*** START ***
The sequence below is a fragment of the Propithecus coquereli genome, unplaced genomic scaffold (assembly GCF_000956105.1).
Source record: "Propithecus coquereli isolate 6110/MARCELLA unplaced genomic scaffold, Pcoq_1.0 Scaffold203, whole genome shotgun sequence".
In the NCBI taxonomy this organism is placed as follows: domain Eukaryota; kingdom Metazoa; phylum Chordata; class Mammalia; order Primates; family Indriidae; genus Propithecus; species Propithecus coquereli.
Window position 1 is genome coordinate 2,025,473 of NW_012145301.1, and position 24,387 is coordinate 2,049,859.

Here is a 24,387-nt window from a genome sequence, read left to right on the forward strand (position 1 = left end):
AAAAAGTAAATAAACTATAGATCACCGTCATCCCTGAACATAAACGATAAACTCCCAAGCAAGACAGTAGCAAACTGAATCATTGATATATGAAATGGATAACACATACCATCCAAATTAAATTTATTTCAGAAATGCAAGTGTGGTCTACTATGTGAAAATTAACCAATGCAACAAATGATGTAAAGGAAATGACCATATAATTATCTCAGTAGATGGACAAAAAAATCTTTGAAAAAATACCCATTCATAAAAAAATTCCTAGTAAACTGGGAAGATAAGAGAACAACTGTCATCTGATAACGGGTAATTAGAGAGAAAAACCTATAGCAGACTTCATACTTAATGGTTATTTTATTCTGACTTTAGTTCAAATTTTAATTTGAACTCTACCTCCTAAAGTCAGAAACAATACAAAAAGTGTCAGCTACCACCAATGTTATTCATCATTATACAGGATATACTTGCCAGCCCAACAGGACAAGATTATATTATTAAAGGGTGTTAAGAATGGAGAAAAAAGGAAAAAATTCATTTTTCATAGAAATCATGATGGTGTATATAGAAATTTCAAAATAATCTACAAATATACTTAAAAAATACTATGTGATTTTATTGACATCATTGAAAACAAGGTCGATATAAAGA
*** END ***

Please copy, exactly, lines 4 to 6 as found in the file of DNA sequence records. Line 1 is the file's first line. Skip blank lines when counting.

Window position 1 is genome coordinate 2,025,473 of NW_012145301.1, and position 24,387 is coordinate 2,049,859.

Here is a 24,387-nt window from a genome sequence, read left to right on the forward strand (position 1 = left end):
AAAAAGTAAATAAACTATAGATCACCGTCATCCCTGAACATAAACGATAAACTCCCAAGCAAGACAGTAGCAAACTGAATCATTGATATATGAAATGGATAACACATACCATCCAAATTAAATTTATTTCAGAAATGCAAGTGTGGTCTACTATGTGAAAATTAACCAATGCAACAAATGATGTAAAGGAAATGACCATATAATTATCTCAGTAGATGGACAAAAAAATCTTTGAAAAAATACCCATTCATAAAAAAATTCCTAGTAAACTGGGAAGATAAGAGAACAACTGTCATCTGATAACGGGTAATTAGAGAGAAAAACCTATAGCAGACTTCATACTTAATGGTTATTTTATTCTGACTTTAGTTCAAATTTTAATTTGAACTCTACCTCCTAAAGTCAGAAACAATACAAAAAGTGTCAGCTACCACCAATGTTATTCATCATTATACAGGATATACTTGCCAGCCCAACAGGACAAGATTATATTATTAAAGGGTGTTAAGAATGGAGAAAAAAGGAAAAAATTCATTTTTCATAGAAATCATGATGGTGTATATAGAAATTTCAAAATAATCTACAAATATACTTAAAAAATACTATGTGATTTTATTGACATCATTGAAAACAAGGTCGATATAAAGA